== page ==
your topic relate to something in the news, or in students’ everyday lives? Making

Resource Guide for IAs: Teaching Strategies


Compiled and written by Engaged Teaching, Teaching + Learning Commons, Fall 2017 (updated Fall 2019)
Resource Guide for Instructional Assistants at UC-San Diego​ (​click for the navigation page​)

these connections will not only make the class more interesting for students; it
will help them learn the material better, as well.
4. Ask good questions
- Question format can have a profound effect on the quality of discussions in class.
Avoid yes or no questions, which tend to shut down discussion. Try asking
open-ended, but structured questions like:
“What factors should we consider in making X decision?”
“How would you paraphrase/summarize X text/process/concept?”
“How might you apply (topic) to (different context)?”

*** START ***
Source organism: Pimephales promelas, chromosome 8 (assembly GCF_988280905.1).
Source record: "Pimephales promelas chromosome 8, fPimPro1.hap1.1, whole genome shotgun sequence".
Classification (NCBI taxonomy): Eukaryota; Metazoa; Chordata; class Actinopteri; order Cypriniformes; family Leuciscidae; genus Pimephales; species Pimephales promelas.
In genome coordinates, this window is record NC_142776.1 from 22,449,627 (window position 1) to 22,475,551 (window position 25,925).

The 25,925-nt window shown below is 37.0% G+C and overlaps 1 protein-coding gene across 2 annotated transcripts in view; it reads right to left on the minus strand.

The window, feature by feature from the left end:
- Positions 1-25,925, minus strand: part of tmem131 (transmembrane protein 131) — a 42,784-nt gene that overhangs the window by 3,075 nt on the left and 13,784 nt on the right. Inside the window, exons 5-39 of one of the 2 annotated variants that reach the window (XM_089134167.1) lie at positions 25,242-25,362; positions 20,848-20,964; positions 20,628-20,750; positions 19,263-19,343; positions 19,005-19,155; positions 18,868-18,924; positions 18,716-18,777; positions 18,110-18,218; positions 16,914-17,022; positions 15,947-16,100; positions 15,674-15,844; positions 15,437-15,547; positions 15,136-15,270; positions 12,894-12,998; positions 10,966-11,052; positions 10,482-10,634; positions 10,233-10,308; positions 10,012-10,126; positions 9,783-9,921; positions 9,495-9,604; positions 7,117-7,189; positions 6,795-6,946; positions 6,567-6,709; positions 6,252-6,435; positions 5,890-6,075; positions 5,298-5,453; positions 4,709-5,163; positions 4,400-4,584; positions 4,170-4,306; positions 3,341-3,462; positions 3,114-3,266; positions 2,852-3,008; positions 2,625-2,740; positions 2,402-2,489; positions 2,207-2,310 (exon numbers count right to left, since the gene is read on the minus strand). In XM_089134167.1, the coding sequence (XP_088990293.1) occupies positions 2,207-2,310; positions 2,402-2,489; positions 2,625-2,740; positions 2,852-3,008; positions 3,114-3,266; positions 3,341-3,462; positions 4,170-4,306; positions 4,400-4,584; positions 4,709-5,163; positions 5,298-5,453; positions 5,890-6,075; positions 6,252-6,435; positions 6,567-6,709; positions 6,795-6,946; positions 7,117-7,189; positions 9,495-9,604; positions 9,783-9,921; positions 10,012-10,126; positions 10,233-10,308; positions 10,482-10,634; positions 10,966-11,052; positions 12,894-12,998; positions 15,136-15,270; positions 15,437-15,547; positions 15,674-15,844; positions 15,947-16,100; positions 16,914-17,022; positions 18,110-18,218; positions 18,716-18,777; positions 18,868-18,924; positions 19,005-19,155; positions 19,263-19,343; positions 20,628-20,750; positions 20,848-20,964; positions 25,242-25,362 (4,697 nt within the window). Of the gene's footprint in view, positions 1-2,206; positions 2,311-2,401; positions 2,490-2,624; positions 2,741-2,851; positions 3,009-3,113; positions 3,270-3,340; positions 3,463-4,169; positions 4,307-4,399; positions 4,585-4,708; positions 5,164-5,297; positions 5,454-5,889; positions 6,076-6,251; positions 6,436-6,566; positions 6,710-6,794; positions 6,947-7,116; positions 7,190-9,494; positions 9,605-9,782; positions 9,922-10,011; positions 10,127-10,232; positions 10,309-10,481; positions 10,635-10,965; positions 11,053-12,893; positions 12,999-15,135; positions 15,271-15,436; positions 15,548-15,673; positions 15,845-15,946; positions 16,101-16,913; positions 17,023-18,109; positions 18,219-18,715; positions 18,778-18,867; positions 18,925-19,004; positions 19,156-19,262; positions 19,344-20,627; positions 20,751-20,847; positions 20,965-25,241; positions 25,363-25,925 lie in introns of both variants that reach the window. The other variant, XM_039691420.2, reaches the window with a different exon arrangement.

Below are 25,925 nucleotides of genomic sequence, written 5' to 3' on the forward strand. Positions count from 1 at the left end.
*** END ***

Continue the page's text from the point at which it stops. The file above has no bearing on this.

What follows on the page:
“Tell me a little more. What was your thought process in saying X/solving
the problem in Y way?”
These questions aim to get – and keep – students talking.
See the ​upcoming section​ for more on types of questions to ask.
5. Figure out what they know (or don’t know)
- It can be difficult to figure out from a quiet class what your students already know,
or don’t, about your topic. But finding this out can help you teach more effectively
and engage with your students. Here are a few ideas for activities that can help
you figure out what your students are thinking: (coming soon)

What kinds of questions might I ask?

Exploratory (​ probes facts and base-level knowledge)


Challenge ​(examines assumptions, conclusions, and interpretations)
Relational ​(asks for comparisons of themes, ideas, or issues)
Diagnostic (​ probes motives or causes)
Action (​ calls for a conclusion or action)
Cause-and-effect (​ asks for causal relationships between ideas, actions, and/or events)
Extension ​(expands the discussion)
Hypothetical (​ poses a change in the factors or issues and asks for possible effects)